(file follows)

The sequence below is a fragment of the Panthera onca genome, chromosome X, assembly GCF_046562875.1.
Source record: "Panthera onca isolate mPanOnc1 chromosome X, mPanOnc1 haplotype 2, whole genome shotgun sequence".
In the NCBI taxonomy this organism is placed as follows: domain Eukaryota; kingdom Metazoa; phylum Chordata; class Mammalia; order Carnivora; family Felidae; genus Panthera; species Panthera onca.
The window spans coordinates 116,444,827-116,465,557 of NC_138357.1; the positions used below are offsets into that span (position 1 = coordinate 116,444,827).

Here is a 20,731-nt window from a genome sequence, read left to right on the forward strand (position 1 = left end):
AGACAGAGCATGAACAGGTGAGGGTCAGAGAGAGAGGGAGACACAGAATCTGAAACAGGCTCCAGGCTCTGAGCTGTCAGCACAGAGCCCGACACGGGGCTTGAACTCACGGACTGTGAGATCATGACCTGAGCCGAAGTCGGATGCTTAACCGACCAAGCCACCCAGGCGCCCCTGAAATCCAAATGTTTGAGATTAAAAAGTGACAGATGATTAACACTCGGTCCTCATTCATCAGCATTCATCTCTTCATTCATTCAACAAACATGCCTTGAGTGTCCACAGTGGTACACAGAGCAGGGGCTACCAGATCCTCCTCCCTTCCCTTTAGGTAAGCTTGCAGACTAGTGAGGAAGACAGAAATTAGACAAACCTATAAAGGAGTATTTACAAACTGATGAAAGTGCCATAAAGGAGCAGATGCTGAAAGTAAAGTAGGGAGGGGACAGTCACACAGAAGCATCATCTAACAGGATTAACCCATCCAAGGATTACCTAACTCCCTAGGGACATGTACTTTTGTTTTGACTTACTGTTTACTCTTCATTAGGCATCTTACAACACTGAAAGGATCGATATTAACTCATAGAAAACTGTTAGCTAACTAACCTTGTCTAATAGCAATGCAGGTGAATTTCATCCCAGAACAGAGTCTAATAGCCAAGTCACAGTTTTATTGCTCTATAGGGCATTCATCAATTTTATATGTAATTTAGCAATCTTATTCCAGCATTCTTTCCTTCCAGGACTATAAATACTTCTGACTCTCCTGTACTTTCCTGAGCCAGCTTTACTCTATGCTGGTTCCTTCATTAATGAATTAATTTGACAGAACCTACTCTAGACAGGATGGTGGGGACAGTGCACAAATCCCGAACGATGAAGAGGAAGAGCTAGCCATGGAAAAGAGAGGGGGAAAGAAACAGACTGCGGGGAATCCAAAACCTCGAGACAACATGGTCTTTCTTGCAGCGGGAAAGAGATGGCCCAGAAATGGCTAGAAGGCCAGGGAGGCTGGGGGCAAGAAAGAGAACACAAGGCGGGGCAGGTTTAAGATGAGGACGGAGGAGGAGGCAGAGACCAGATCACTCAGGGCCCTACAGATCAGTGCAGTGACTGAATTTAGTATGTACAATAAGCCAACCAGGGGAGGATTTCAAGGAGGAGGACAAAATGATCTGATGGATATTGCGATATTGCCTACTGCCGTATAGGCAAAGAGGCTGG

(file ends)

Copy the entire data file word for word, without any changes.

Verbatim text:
The sequence below is a fragment of the Panthera onca genome, chromosome X, assembly GCF_046562875.1.
Source record: "Panthera onca isolate mPanOnc1 chromosome X, mPanOnc1 haplotype 2, whole genome shotgun sequence".
In the NCBI taxonomy this organism is placed as follows: domain Eukaryota; kingdom Metazoa; phylum Chordata; class Mammalia; order Carnivora; family Felidae; genus Panthera; species Panthera onca.
The window spans coordinates 116,444,827-116,465,557 of NC_138357.1; the positions used below are offsets into that span (position 1 = coordinate 116,444,827).

Here is a 20,731-nt window from a genome sequence, read left to right on the forward strand (position 1 = left end):
AGACAGAGCATGAACAGGTGAGGGTCAGAGAGAGAGGGAGACACAGAATCTGAAACAGGCTCCAGGCTCTGAGCTGTCAGCACAGAGCCCGACACGGGGCTTGAACTCACGGACTGTGAGATCATGACCTGAGCCGAAGTCGGATGCTTAACCGACCAAGCCACCCAGGCGCCCCTGAAATCCAAATGTTTGAGATTAAAAAGTGACAGATGATTAACACTCGGTCCTCATTCATCAGCATTCATCTCTTCATTCATTCAACAAACATGCCTTGAGTGTCCACAGTGGTACACAGAGCAGGGGCTACCAGATCCTCCTCCCTTCCCTTTAGGTAAGCTTGCAGACTAGTGAGGAAGACAGAAATTAGACAAACCTATAAAGGAGTATTTACAAACTGATGAAAGTGCCATAAAGGAGCAGATGCTGAAAGTAAAGTAGGGAGGGGACAGTCACACAGAAGCATCATCTAACAGGATTAACCCATCCAAGGATTACCTAACTCCCTAGGGACATGTACTTTTGTTTTGACTTACTGTTTACTCTTCATTAGGCATCTTACAACACTGAAAGGATCGATATTAACTCATAGAAAACTGTTAGCTAACTAACCTTGTCTAATAGCAATGCAGGTGAATTTCATCCCAGAACAGAGTCTAATAGCCAAGTCACAGTTTTATTGCTCTATAGGGCATTCATCAATTTTATATGTAATTTAGCAATCTTATTCCAGCATTCTTTCCTTCCAGGACTATAAATACTTCTGACTCTCCTGTACTTTCCTGAGCCAGCTTTACTCTATGCTGGTTCCTTCATTAATGAATTAATTTGACAGAACCTACTCTAGACAGGATGGTGGGGACAGTGCACAAATCCCGAACGATGAAGAGGAAGAGCTAGCCATGGAAAAGAGAGGGGGAAAGAAACAGACTGCGGGGAATCCAAAACCTCGAGACAACATGGTCTTTCTTGCAGCGGGAAAGAGATGGCCCAGAAATGGCTAGAAGGCCAGGGAGGCTGGGGGCAAGAAAGAGAACACAAGGCGGGGCAGGTTTAAGATGAGGACGGAGGAGGAGGCAGAGACCAGATCACTCAGGGCCCTACAGATCAGTGCAGTGACTGAATTTAGTATGTACAATAAGCCAACCAGGGGAGGATTTCAAGGAGGAGGACAAAATGATCTGATGGATATTGCGATATTGCCTACTGCCGTATAGGCAAAGAGGCTGG